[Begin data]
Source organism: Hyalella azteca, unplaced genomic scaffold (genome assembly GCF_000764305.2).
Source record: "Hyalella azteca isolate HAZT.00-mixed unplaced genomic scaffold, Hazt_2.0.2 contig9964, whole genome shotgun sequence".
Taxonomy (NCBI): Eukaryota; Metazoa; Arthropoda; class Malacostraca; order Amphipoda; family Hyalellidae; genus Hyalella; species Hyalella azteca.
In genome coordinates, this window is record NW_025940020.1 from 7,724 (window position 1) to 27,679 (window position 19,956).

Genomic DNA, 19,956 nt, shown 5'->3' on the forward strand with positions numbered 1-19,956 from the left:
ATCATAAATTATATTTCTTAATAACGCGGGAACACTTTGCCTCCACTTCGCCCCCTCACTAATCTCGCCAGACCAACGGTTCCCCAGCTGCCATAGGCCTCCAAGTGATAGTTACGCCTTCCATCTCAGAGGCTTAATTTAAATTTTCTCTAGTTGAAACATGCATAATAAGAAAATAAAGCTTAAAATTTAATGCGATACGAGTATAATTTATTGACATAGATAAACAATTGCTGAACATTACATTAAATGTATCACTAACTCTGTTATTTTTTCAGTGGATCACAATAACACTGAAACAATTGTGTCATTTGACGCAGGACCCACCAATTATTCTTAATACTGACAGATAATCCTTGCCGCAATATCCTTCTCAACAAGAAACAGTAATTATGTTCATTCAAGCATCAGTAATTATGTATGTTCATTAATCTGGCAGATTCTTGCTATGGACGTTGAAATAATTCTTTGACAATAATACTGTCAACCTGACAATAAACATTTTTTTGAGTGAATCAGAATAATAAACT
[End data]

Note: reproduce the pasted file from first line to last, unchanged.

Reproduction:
Source organism: Hyalella azteca, unplaced genomic scaffold (genome assembly GCF_000764305.2).
Source record: "Hyalella azteca isolate HAZT.00-mixed unplaced genomic scaffold, Hazt_2.0.2 contig9964, whole genome shotgun sequence".
Taxonomy (NCBI): Eukaryota; Metazoa; Arthropoda; class Malacostraca; order Amphipoda; family Hyalellidae; genus Hyalella; species Hyalella azteca.
In genome coordinates, this window is record NW_025940020.1 from 7,724 (window position 1) to 27,679 (window position 19,956).

Genomic DNA, 19,956 nt, shown 5'->3' on the forward strand with positions numbered 1-19,956 from the left:
ATCATAAATTATATTTCTTAATAACGCGGGAACACTTTGCCTCCACTTCGCCCCCTCACTAATCTCGCCAGACCAACGGTTCCCCAGCTGCCATAGGCCTCCAAGTGATAGTTACGCCTTCCATCTCAGAGGCTTAATTTAAATTTTCTCTAGTTGAAACATGCATAATAAGAAAATAAAGCTTAAAATTTAATGCGATACGAGTATAATTTATTGACATAGATAAACAATTGCTGAACATTACATTAAATGTATCACTAACTCTGTTATTTTTTCAGTGGATCACAATAACACTGAAACAATTGTGTCATTTGACGCAGGACCCACCAATTATTCTTAATACTGACAGATAATCCTTGCCGCAATATCCTTCTCAACAAGAAACAGTAATTATGTTCATTCAAGCATCAGTAATTATGTATGTTCATTAATCTGGCAGATTCTTGCTATGGACGTTGAAATAATTCTTTGACAATAATACTGTCAACCTGACAATAAACATTTTTTTGAGTGAATCAGAATAATAAACT